Lapham grew up in San Francisco,the great grandson of a minor robber baron and the grandson of a spendthriftwho blew through his share of the family fortune. Little Lewis listened to the stories ofone-great wealth as a child, having been raised with “some of the attitudesassociated with being born within the compound” but without the money to gowith it. Still, his education was of aparticular sort: prep school at Hotchkiss, college at Yale, and further studiesat Cambridge.
When I met him, Lapham was aslender, distinguished looking man in his late 60s. His comfortable self-assurance andchain-smoking manner suggest a college professor more than a mediaexecutive. He had just published acollection of essays, The Gag Rule (2004), in which he looks at how dissent is mutedin modern society. He shows that thenature of big media concerns, the emergence of new communication technologies,and the state of public education have converged to form the perfect hegemonicstorm in the United States. Rather thanstirring up public discontent, this tempest acts to mute discontent, andbrilliantly does so in the guise of greater freedom of choice.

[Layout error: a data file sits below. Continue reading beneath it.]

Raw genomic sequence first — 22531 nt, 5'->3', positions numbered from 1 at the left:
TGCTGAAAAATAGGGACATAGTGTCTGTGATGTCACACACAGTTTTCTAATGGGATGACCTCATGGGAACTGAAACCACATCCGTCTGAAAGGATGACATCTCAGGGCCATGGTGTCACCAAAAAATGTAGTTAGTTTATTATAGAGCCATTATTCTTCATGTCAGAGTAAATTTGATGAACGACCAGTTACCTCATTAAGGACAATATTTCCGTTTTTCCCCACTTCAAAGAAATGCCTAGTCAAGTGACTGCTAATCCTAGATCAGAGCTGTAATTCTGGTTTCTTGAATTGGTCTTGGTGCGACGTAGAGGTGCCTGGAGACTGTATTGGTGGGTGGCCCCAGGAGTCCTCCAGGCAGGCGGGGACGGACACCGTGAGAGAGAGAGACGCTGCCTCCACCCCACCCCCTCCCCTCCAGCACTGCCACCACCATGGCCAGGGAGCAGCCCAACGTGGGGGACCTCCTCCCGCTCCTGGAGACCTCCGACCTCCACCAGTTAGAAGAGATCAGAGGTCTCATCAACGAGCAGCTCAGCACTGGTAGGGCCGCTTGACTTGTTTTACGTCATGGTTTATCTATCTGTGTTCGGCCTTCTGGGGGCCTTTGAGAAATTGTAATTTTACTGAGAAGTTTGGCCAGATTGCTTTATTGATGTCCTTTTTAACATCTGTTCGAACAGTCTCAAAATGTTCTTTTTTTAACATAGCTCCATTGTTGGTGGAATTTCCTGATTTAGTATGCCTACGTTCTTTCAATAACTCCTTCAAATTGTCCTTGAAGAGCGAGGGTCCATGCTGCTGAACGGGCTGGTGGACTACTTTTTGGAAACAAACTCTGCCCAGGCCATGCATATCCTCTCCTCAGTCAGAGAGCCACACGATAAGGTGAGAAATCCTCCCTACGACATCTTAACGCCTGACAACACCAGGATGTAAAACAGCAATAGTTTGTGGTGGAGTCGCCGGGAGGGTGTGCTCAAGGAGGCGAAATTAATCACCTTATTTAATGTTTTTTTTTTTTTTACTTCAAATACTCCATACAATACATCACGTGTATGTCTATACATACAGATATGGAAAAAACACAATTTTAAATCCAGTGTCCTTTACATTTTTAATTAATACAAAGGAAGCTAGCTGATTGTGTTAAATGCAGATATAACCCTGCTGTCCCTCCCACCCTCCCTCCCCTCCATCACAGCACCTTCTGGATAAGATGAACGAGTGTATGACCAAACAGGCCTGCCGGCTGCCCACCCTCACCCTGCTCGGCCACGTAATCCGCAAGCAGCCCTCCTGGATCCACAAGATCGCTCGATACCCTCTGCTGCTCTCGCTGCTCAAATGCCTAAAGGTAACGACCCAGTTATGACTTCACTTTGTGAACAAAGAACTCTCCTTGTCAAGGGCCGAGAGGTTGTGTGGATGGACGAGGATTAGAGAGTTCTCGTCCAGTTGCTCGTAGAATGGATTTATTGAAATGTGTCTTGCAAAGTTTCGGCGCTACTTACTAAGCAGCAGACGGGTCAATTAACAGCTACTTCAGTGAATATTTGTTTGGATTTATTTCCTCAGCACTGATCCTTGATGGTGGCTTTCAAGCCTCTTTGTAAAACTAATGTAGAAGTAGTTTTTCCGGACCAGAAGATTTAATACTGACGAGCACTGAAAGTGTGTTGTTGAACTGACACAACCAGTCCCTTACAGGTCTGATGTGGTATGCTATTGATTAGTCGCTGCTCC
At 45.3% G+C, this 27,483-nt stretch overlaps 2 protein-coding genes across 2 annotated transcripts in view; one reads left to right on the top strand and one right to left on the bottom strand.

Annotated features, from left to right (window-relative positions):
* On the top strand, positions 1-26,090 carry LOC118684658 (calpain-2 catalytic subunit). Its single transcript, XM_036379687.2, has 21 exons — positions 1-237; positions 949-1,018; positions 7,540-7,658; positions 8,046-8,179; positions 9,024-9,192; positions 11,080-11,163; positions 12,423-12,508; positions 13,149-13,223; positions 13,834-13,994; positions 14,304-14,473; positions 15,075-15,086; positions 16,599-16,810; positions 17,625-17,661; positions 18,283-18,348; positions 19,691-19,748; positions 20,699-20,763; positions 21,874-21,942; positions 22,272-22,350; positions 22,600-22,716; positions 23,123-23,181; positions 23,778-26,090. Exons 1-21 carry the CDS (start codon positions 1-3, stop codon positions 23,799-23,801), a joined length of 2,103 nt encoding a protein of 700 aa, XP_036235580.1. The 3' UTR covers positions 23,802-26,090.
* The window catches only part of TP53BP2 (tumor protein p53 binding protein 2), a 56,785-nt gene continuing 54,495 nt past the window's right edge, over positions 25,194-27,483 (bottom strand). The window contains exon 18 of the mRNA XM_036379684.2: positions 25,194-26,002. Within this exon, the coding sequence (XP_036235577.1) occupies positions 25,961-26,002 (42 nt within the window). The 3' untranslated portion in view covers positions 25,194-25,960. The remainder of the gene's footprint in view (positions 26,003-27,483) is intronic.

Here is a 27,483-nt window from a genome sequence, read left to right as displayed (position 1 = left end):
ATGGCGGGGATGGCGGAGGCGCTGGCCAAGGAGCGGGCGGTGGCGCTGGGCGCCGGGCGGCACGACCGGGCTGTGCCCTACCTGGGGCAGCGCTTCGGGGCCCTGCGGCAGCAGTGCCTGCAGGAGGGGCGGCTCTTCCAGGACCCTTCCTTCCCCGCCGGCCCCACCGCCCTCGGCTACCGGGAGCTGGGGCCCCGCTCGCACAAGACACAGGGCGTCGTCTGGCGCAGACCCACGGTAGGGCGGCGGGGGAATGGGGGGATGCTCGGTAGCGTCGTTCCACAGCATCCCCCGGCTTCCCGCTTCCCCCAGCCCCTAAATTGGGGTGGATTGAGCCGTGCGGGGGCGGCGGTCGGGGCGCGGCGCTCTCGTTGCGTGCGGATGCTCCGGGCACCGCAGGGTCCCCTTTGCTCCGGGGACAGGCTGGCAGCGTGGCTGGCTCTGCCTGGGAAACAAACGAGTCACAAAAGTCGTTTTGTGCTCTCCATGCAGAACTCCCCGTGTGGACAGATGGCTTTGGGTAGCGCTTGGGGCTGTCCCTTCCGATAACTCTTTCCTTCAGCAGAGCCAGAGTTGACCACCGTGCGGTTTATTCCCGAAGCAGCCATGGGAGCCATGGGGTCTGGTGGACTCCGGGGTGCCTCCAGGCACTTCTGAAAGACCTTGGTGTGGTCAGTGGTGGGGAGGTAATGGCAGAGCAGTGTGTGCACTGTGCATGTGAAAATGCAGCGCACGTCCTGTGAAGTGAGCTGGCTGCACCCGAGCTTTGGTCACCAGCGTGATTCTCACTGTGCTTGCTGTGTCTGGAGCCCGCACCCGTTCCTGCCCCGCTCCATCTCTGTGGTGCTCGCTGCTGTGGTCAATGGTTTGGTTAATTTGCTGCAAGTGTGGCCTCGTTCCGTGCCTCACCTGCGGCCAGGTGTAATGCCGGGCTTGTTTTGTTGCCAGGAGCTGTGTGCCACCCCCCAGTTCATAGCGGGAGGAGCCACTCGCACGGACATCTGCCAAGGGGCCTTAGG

EFF: In your new book you write about what youterm “the mute button.” What is it?
LL: The obstacles standing in the way ofdissent, candor, and honest sharp-edged, open public argument. James Fenimore Cooper, in the book TheAmerican Democrat, makes the point that of all the American politicalvirtues, candor is the most necessary. Cooper’s point is that the democratic idea means that we try to telleach other the truth. Somehow, if we dothat, even though both of us may be wrong, we manage to correct our errors andtherefore plot a course that neither one of us could have done alone but thatwill see us safely through to the future. Or to Oregon, as the case may be. So dissent is the collective expression of candid opinion. In the definition of Archibald MacLeish, dissent is nothing more thanthose indications when people think for themselves and do not simply mouth theconventional wisdom. The mute button iswhat stands in the way of candor in our modern times.